How to Stop Binge Drinking

Posted on April 12, 2022

alcoholic man binge drinking with woman supporting him

Binge drinking is the most common form of excessive drinking, with more than 90% of American adults surveyed admitting to binge drinking. The Centers for Disease Control and Prevention (CDC) report that as many as one in six adults in the U.S. binge drink. 25% of those adults binge drink every week. Even though binge drinking is a severe condition, it’s also preventable.

Binge drinking is most common among young adults between 18 and 34. Men are twice as likely to binge drink than women. People with lower education and income levels are even more likely to drink alcohol excessively.

What is Binge Drinking?

Binge drinking happens when individuals consume enough alcohol in a single period to raise their blood-alcohol level beyond the legal limit. Typically, this is about five drinks within two hours for males and four for women in the same time frame.

A standard serving of an alcoholic beverage varies based on the type of alcohol consumed and each drink’s alcohol content. The guideline is:

  • 12 ounces of regular beer at 5% alcohol content
  • 8-9 ounces of malt alcohol at 7% alcohol content
  • 5 ounces of wine at 12% alcohol content
  • 1.5 ounces of distilled spirits (gin, rum, tequila, vodka, whiskey, etc.) at 40% alcohol content

Effects of Binge Drinking

Binge drinking has both health and economic costs. According to the CDC, the United States spends about $249 billion annually on lost work productivity, health care expenses, legal fees, and other costs related to excessive drinking. More than three-quarters of that amount, about $191 billion, is linked to binge drinking.

Health-wise, binge drinking can increase a person’s risk of many chronic diseases, including high blood pressure, stroke, heart disease, and liver disease, in addition to a variety of cancers. Binge drinking can also cause memory trouble and impaired brain function.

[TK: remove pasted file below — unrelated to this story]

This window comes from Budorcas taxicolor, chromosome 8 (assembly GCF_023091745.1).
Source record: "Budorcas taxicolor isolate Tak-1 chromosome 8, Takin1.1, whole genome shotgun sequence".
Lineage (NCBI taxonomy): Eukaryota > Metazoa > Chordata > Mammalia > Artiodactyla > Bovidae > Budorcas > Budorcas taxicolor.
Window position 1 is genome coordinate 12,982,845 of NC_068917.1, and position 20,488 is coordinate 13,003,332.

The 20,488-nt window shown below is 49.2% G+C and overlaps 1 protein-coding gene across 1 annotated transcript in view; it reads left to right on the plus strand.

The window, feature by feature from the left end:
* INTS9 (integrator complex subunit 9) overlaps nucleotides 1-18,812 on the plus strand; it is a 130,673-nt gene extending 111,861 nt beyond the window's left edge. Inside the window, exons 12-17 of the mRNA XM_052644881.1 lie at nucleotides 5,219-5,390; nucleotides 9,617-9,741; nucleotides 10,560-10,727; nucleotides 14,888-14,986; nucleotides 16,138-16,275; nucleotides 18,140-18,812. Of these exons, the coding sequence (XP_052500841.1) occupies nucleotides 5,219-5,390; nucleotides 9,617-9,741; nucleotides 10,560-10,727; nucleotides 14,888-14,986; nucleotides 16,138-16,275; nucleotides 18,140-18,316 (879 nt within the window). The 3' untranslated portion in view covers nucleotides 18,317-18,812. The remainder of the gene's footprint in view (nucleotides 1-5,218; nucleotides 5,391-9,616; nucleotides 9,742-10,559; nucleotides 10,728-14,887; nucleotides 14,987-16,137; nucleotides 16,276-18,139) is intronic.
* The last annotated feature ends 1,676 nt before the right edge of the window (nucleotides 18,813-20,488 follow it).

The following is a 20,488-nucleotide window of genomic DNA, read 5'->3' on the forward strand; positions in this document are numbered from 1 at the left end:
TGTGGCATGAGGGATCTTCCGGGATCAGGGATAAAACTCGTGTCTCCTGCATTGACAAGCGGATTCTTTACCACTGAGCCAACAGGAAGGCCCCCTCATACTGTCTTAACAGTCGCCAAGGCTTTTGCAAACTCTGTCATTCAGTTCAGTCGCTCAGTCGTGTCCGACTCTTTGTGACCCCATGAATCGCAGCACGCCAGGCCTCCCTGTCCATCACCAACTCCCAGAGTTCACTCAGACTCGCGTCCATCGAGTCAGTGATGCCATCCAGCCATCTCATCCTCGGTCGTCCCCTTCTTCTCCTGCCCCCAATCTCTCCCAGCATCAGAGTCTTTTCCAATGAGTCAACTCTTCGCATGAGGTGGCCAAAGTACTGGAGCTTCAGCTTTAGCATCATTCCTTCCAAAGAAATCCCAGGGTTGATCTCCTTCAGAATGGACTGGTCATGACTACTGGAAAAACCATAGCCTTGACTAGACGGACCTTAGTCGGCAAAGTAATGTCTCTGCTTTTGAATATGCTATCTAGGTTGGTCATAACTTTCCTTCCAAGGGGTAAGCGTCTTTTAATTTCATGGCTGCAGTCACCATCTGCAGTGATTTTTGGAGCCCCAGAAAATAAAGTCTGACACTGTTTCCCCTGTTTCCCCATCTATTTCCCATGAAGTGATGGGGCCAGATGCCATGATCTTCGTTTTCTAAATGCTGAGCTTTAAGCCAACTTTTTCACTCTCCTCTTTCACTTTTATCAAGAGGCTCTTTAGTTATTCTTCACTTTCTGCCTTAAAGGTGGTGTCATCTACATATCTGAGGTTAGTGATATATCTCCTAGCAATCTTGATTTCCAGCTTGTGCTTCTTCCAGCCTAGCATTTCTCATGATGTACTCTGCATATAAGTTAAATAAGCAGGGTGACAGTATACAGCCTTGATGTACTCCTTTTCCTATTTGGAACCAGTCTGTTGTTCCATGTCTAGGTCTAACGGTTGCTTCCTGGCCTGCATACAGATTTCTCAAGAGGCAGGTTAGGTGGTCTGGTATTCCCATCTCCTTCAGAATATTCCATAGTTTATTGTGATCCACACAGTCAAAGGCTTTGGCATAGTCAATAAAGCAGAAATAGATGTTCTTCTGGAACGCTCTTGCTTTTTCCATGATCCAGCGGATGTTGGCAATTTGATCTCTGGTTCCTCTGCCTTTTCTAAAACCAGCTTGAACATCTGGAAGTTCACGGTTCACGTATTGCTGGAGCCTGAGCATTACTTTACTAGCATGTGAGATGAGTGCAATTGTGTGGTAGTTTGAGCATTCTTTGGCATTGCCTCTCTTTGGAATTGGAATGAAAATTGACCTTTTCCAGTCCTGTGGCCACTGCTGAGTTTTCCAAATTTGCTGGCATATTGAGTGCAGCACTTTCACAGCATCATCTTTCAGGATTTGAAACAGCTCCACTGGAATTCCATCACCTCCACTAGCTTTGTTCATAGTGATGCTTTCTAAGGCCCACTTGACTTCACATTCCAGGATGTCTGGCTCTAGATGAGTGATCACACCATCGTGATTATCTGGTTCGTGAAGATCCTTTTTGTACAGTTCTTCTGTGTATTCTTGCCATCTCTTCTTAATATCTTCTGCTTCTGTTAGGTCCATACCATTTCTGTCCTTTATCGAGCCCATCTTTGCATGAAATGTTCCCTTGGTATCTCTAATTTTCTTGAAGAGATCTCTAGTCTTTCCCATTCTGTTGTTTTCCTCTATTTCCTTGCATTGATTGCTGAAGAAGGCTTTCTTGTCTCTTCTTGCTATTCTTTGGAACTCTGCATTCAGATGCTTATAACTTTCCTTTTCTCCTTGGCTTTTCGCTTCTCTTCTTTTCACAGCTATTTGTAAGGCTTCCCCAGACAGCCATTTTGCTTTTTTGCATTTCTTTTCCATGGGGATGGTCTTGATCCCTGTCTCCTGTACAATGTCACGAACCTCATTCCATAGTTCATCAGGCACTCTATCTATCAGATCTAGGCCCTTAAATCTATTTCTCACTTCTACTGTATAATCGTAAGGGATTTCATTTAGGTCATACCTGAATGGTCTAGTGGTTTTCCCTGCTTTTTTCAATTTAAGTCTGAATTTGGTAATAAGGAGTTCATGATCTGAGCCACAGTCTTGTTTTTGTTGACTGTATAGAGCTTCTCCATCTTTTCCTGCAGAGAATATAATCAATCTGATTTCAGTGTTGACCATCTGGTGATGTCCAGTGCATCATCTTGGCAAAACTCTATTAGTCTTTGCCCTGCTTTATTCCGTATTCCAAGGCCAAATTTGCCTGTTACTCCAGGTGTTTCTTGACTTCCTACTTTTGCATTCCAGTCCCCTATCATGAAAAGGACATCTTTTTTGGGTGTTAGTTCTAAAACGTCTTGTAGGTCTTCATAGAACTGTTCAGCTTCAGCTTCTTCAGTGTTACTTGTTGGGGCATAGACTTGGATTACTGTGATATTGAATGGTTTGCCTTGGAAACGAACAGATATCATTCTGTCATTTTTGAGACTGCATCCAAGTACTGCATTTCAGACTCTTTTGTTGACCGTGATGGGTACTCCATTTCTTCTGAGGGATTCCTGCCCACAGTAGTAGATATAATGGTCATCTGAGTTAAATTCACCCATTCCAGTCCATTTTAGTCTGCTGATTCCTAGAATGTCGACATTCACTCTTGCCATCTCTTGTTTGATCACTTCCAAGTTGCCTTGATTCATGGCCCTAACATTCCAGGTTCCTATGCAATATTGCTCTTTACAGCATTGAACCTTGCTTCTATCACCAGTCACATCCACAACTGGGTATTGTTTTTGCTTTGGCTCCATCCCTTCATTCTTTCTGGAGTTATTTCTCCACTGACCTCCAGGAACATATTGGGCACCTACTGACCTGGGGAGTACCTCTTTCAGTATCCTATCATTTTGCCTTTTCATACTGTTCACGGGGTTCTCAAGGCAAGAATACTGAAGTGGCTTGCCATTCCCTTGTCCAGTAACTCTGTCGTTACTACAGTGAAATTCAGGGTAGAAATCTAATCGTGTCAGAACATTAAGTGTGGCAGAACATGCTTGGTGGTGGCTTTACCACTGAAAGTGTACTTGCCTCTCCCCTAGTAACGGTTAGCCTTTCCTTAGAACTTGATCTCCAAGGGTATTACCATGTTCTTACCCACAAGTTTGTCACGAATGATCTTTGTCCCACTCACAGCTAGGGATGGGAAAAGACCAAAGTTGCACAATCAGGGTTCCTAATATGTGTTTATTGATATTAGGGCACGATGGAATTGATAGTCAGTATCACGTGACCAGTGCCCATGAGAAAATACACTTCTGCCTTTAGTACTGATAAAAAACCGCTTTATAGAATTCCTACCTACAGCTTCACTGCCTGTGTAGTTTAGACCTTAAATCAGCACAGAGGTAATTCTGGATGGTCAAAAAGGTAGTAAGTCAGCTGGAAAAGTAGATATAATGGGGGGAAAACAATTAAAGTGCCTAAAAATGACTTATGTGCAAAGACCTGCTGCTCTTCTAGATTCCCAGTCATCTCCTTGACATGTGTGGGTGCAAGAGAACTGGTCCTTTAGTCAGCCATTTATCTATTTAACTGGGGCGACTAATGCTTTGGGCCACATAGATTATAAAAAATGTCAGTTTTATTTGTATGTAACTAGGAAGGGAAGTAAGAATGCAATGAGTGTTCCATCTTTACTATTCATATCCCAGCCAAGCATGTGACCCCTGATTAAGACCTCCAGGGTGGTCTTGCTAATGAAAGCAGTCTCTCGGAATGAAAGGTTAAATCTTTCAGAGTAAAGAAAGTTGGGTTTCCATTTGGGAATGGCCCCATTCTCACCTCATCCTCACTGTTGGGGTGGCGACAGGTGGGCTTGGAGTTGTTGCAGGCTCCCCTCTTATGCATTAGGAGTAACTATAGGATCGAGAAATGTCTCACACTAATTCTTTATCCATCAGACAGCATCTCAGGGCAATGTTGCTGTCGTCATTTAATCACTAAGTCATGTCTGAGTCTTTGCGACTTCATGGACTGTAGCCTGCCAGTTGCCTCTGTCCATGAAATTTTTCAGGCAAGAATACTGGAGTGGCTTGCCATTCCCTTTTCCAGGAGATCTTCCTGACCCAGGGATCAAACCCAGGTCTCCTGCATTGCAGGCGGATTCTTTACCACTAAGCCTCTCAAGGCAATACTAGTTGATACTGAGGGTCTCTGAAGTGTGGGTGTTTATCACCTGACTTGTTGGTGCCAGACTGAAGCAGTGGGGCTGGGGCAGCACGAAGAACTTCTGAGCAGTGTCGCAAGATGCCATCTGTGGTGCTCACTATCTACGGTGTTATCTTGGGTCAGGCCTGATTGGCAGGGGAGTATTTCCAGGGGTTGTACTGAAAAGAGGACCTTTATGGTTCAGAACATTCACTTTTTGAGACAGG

Excessive drinking can raise a person’s risk of unintentional injuries from accidents or falls. Evidence shows that alcohol can play a role in:

  • 40% of fatal highway crashes, suicides, and deadly falls
  • 50% of sexual assaults and trauma injuries
  • 60% of all fatal fires, drownings, and homicides

The risk of violence can also increase with drinking, particularly excessive alcohol consumption. In addition to becoming more violent, individuals who binge drink may encounter situations that increase their risk of becoming victims of violence.

Four Ways to Stop Binge Drinking

A person’s reason for binge drinking may vary, but there are certain things anyone can try if they want to stop this pattern of behavior. If someone suspects they have a problem with binge drinking, it is always a good idea to reach out to a medical professional for advice and guidance. Four practical ways to stop binge drinking include:

  1. Determining the reason for binge drinking is often a good starting point. Consulting with a therapist or counselor can help identify problematic behaviors or situations leading to binge drinking. The person can then develop coping mechanisms through therapy.
  2. Getting out of environments that encourage binge drinking. A second option is to remove themselves from the environment where they most often binge drink. Visiting a bar or restaurant where they regularly drink to excess can prompt the individual to binge on alcohol. Avoiding the locations where they most often binge drink may help the individual cut back or reduce the urge to consume alcohol excessively.
  3. Abstaining from alcohol altogether. This choice may be the best option if someone finds themselves unable to stop after one or two drinks. Maintaining abstinence may be easier if family and friends offer support. The person may also want to reward themselves when they reach specific goals. Support groups such as Alcoholics Anonymous, or AA, can be a valuable source of support for someone who opts for this route.
  4. Enrolling in a detox program. A rehab center can help individuals safely detox by offering assistance in managing their withdrawal symptoms. These facilities can help the person stop drinking, but they can also provide a resource for medication and therapy to help the person maintain their long-term recovery.

Rising Phoenix provides a safe, welcoming, and nurturing environment where people can overcome addiction challenges. Here, people aren’t judged. Instead, they are embraced throughout their recovery process. Contact us if you or someone you know is struggling with binge drinking. Our team is ready and willing to help.

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